3. At the pretrial status hearing, the defendant told the court that for the past nine years he had his own general law practice in Virginia. He stated more than one-half of his practice was devoted to criminal defense work and that over the years he had tried thousands of cases, of which forty to fifty felony trials were before a jury.
4. When asked by the court if he owned a home, the defendant responded, “No, your Honor. I'm from Virginia.” He further indicated that he was not paying rent at his aunt's home and that he had “worked most of this year.”
5. The judge would have been well advised either to make written findings or to state on the record the reasons for his determination. Alternatively, the judge could have requested that the probation department make additional inquiries concerning the defendant's status.
6. In a case where, as here, there has been a determination that the defendant is not entitled to court-appointed counsel, and where the defendant then does not secure counsel at his own expense, the effect is tantamount to a waiver of the right to be represented by counsel. See Commonwealth v. Delorey, 369 Mass. 323, 330, 339 N.E.2d 746 (1975) (“the legal effect of what occurred in this case is that the defendant intentionally and knowingly waived his constitutional right to be represented by counsel”). The trial judge here found such a waiver. In these circumstances, however, where the defendant continued to maintain that he was entitled to court-appointed counsel and where the extent of any previous inquiry concerning his financial status was not clear from the record, the better practice would have been to inquire further about the defendant's financial status. In view of our holding that the defendant had the burden of establishing his indigency, which he did not meet, any such omission is without consequence.
7. General Laws c. 211D, § 5, as inserted by St.1983, c. 673, § 2, states, in pertinent part, “A justice or associate justice shall assign a case to the [Committee for Public Counsel Services], ․ after receiving from the probation officer a written report containing the probation officer's opinion as to the defendant's ability to pay for counsel, based on the standards and procedures provided for in section two.”In turn, G.L. c. 211D, § 2, as inserted by St.1983, c. 673, § 1, provides that in formulating the “definition [of indigency], standards, and procedures, the committee shall consider the reporting system operated by the commissioner of revenue for the purpose of verifying financial eligibility of participants in state or federally funded programs, and its potential applicability to the provision of legal services for indigent defendants.”
8. General Laws c. 261, § 27C(3), as appearing in St.1980, c. 539, § 7, although discussing court costs and fees, and not attorney's fees, is applicable to criminal cases and requires that “before making a finding of indigency, the court shall consider the following facts with respect to the applicant as of the time of the hearing, in the immediate past and with respect to the immediate future; his age, education, training, physical and mental ability and number of dependents; gross and net income; regular and extraordinary expense, if any; assets and liabilities; whether or not he is a recipient of public assistance and for what purposes; and any other facts which are relevant to the applicant's ability to pay court costs.” G.L. c. 261 § 27C(3). Notably, G.L. c. 261, § 27C, is specifically mentioned in the Reporters' Notes to Mass.R.Crim.P. 33, Mass. Ann. Laws, Rules of Criminal Procedure, at 479 (West 2002), which also refer to Mass.R.Crim.P. 8, as amended, 397 Mass. 1226 (1986).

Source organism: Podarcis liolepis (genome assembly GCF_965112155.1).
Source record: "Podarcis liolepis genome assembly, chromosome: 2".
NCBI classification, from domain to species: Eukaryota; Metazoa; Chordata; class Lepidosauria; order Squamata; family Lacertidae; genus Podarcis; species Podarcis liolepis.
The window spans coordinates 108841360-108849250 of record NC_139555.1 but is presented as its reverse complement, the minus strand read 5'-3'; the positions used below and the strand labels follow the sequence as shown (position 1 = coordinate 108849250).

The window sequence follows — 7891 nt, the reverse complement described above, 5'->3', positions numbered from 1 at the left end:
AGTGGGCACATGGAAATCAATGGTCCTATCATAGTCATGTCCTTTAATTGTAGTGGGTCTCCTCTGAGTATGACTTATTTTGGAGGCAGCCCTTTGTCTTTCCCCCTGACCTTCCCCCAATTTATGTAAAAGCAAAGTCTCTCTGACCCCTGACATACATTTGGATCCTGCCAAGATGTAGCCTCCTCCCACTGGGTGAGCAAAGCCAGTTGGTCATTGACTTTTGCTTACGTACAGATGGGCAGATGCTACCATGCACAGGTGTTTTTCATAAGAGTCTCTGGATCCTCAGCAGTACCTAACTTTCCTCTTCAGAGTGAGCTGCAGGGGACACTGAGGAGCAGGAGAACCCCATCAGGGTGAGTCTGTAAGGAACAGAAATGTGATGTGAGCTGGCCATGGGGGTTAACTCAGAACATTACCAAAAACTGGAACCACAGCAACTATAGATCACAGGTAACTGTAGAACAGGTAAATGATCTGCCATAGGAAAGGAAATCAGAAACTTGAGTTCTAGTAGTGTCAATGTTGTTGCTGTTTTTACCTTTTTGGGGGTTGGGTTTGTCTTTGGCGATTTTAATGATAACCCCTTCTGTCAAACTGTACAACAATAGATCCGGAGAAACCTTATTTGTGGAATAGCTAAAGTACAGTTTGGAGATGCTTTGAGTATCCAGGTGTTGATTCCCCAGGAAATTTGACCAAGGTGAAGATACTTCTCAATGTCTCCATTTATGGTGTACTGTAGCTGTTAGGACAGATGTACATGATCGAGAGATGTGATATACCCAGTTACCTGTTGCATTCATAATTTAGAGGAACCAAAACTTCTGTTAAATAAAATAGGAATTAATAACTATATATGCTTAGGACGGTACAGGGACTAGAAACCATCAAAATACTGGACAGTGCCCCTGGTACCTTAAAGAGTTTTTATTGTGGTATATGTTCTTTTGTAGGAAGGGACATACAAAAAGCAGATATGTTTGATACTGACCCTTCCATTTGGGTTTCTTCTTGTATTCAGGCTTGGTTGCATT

9. “The parent ․ of such child shall have and shall be informed of the right to counsel at all hearings under said sections and in any other proceeding regarding child custody where the department of social services ․ is a party ․ and if said parent ․ is financially unable to retain counsel ․ the court shall appoint counsel for said parent․” Adoption of Holly, 432 Mass. 680, 688, 738 N.E.2d 1115 (2000), quoting from G.L. c. 119, § 29.
10. In an attempt to bolster his claim of indigency, the defendant includes in his record appendix documents that he filed months after the judge found that he was not indigent. These additional documents consist of nothing more than a motion for appointment of appellate counsel, and an accompanying affidavit of indigency and supplement thereto. The documents do nothing to demonstrate the defendant was indigent at the time of trial. See note 1, supra.
11. At no time did the defendant suggest his lack of candor may have been borne of a desire not to incriminate himself.
12. Interestingly, the watch the defendant purchased at the jewelry store cost $5,000. The treasurer's check, as we have stated, was in the amount of $4,000, inferably leaving the defendant to pay the remaining $1,000.
13. Shortly before the defendant's arrest, an additional withdrawal of $250 was made on the account. The day of the defendant's arrest, two more withdrawals of $300 and $500 were made. Four days later, a final withdrawal of $124.26 was made, and the account was closed.